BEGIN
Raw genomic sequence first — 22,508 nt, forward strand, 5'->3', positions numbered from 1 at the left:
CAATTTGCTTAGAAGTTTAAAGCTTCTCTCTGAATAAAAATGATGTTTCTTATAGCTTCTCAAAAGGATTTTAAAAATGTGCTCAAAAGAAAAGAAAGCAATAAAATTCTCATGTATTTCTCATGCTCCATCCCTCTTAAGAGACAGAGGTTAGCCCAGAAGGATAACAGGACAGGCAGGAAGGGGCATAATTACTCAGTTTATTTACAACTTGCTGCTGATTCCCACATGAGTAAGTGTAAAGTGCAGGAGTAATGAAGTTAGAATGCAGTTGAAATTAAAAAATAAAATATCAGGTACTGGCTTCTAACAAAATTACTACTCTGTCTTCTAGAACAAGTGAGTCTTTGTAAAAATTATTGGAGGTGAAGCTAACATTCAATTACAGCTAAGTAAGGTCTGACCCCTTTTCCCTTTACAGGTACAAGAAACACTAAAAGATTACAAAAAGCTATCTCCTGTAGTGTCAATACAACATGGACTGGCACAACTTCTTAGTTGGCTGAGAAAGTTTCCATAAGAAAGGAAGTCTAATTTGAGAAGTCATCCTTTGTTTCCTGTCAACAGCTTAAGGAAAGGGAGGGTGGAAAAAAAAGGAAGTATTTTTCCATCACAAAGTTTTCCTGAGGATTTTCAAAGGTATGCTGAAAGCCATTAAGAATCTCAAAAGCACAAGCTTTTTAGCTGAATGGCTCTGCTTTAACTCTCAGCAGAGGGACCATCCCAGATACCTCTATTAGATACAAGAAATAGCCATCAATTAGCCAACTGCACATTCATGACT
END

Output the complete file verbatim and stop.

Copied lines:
Raw genomic sequence first — 22,508 nt, forward strand, 5'->3', positions numbered from 1 at the left:
CAATTTGCTTAGAAGTTTAAAGCTTCTCTCTGAATAAAAATGATGTTTCTTATAGCTTCTCAAAAGGATTTTAAAAATGTGCTCAAAAGAAAAGAAAGCAATAAAATTCTCATGTATTTCTCATGCTCCATCCCTCTTAAGAGACAGAGGTTAGCCCAGAAGGATAACAGGACAGGCAGGAAGGGGCATAATTACTCAGTTTATTTACAACTTGCTGCTGATTCCCACATGAGTAAGTGTAAAGTGCAGGAGTAATGAAGTTAGAATGCAGTTGAAATTAAAAAATAAAATATCAGGTACTGGCTTCTAACAAAATTACTACTCTGTCTTCTAGAACAAGTGAGTCTTTGTAAAAATTATTGGAGGTGAAGCTAACATTCAATTACAGCTAAGTAAGGTCTGACCCCTTTTCCCTTTACAGGTACAAGAAACACTAAAAGATTACAAAAAGCTATCTCCTGTAGTGTCAATACAACATGGACTGGCACAACTTCTTAGTTGGCTGAGAAAGTTTCCATAAGAAAGGAAGTCTAATTTGAGAAGTCATCCTTTGTTTCCTGTCAACAGCTTAAGGAAAGGGAGGGTGGAAAAAAAAGGAAGTATTTTTCCATCACAAAGTTTTCCTGAGGATTTTCAAAGGTATGCTGAAAGCCATTAAGAATCTCAAAAGCACAAGCTTTTTAGCTGAATGGCTCTGCTTTAACTCTCAGCAGAGGGACCATCCCAGATACCTCTATTAGATACAAGAAATAGCCATCAATTAGCCAACTGCACATTCATGACT